• Less than half could name the three branches of government
  • Only 21% knew that the phrase “government of the people, by the people, and for the people” comes from Lincoln’s Gettysburg Address
  • Only 53% knew that the power to declare war resides with Congress; 40% thought it belonged to the President
  • 27% knew that the Bill of Rights expressly prohibits the establishment of an official national religion
  • Less than 20% knew that the phrase “a wall of separation” between church and state comes from a letter written by Thomas Jefferson; almost half believe—incorrectly—that it can be found in the Constitution.

More and more, the people of this country know less and less about where America came from, the idea of self-governance upon which it was originally based, or the rules framework under which it was supposed to operate.  They don’t know what their rights are, what the source of those rights is, or what mechanisms the Founders established to protect them.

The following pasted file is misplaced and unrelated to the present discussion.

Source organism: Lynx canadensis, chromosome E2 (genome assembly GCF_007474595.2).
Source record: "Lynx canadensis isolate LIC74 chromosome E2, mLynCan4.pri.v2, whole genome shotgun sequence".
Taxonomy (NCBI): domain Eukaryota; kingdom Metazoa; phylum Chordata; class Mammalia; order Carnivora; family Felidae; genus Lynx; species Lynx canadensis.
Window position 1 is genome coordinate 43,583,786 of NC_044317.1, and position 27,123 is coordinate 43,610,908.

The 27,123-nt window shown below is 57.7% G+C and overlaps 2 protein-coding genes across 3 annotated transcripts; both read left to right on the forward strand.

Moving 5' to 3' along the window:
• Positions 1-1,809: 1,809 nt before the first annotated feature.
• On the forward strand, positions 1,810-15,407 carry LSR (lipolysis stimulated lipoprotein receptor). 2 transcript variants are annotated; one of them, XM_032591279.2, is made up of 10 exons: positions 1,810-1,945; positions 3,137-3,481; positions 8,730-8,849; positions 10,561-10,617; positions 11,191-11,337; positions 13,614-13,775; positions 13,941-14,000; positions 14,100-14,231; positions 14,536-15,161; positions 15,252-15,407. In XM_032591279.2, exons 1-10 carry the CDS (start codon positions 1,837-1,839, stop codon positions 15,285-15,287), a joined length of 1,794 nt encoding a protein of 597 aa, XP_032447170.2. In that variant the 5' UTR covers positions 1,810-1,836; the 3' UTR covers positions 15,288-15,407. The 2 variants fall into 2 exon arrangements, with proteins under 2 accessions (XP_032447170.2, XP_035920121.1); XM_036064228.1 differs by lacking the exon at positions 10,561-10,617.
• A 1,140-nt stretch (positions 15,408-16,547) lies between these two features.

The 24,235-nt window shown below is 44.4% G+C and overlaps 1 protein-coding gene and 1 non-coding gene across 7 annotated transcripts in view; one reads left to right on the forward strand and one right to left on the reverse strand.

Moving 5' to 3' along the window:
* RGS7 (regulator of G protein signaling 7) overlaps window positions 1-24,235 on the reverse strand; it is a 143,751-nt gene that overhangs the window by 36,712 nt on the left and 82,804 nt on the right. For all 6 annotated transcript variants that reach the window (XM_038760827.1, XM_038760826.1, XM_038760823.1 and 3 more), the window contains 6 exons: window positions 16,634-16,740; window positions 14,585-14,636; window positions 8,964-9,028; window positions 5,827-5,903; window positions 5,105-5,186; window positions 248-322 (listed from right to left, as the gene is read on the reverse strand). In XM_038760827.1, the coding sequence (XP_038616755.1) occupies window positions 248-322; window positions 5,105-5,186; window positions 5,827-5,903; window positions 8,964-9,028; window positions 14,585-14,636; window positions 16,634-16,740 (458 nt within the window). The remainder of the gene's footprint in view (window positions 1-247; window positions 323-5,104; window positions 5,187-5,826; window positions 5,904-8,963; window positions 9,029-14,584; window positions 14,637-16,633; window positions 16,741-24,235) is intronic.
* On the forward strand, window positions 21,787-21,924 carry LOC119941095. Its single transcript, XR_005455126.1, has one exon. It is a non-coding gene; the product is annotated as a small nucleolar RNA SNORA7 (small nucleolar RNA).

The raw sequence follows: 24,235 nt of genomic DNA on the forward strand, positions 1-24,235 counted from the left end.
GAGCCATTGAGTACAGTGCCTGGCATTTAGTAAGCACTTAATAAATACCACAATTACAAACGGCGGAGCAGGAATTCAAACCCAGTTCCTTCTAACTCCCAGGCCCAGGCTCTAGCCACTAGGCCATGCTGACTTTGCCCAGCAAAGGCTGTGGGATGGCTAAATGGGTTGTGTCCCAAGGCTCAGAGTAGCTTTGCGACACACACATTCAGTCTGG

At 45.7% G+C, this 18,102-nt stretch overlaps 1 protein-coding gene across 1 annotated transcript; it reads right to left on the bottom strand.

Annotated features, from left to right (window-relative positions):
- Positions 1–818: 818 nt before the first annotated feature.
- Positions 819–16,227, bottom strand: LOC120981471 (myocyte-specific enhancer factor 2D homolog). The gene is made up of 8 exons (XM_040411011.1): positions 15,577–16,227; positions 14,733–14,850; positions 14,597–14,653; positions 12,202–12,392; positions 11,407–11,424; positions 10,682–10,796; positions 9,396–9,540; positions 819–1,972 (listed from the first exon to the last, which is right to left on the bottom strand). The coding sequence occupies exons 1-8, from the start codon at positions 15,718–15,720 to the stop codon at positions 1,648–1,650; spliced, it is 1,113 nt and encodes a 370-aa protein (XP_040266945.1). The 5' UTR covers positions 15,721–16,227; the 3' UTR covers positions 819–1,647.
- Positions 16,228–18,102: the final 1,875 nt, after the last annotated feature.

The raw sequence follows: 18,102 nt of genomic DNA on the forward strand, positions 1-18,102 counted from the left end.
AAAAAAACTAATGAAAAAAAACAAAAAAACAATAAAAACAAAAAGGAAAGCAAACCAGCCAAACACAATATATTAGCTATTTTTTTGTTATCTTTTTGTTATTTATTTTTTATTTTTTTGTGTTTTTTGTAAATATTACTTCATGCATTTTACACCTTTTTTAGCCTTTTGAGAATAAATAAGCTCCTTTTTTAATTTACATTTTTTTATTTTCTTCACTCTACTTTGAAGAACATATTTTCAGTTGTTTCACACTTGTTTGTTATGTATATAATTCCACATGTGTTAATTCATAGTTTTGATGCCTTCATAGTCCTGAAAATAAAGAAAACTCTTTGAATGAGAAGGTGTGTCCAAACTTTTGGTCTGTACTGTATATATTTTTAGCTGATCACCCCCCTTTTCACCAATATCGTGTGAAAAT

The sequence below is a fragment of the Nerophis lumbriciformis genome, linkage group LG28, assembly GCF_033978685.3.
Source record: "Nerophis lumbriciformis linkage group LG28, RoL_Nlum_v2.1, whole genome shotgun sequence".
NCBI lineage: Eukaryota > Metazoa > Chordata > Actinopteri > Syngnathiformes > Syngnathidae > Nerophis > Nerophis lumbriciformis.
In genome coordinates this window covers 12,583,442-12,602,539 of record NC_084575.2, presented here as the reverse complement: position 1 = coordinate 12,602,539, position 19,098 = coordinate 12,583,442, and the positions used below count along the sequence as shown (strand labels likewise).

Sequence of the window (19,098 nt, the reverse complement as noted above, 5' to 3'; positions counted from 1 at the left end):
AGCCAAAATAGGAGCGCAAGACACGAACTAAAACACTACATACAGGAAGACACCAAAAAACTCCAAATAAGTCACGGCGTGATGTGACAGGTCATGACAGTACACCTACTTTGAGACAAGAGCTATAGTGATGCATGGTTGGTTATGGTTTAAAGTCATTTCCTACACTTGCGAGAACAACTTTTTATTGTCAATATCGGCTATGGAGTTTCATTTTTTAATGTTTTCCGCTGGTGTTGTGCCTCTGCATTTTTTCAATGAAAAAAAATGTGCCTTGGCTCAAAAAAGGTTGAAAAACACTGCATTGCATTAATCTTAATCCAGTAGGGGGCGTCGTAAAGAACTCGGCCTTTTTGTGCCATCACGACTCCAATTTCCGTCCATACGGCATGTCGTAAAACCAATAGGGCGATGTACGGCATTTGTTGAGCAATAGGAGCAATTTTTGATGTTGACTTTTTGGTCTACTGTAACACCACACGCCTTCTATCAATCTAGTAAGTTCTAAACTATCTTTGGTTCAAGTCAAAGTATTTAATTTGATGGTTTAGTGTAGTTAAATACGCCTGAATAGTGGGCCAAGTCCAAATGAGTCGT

Or why. 

But they damn sure know who’s in the finals of American Idol.  They know the rules of Survivor.  They can identify Miley Cyrus’ tongue (or whatever body part she’s most recently put on display).  They know how many days Lindsay Lohan spent in jail and rehab last month.  

Look, I understand that the whole population can’t be made up of Rhodes Scholars.  But you can’t expect a democratic republic to function when so many in the voting base that directs it have so little grasp of—or even know they have a personal stake in—how it works.  When people know (and care) more about who is sleeping with whom in Hollywood than they do about, say, Solyndra or Benghazi, they can’t possibly make informed decisions in the voting booth; that is particularly true when they also have no concept of the fact that of those three, two actually affect them and one does not.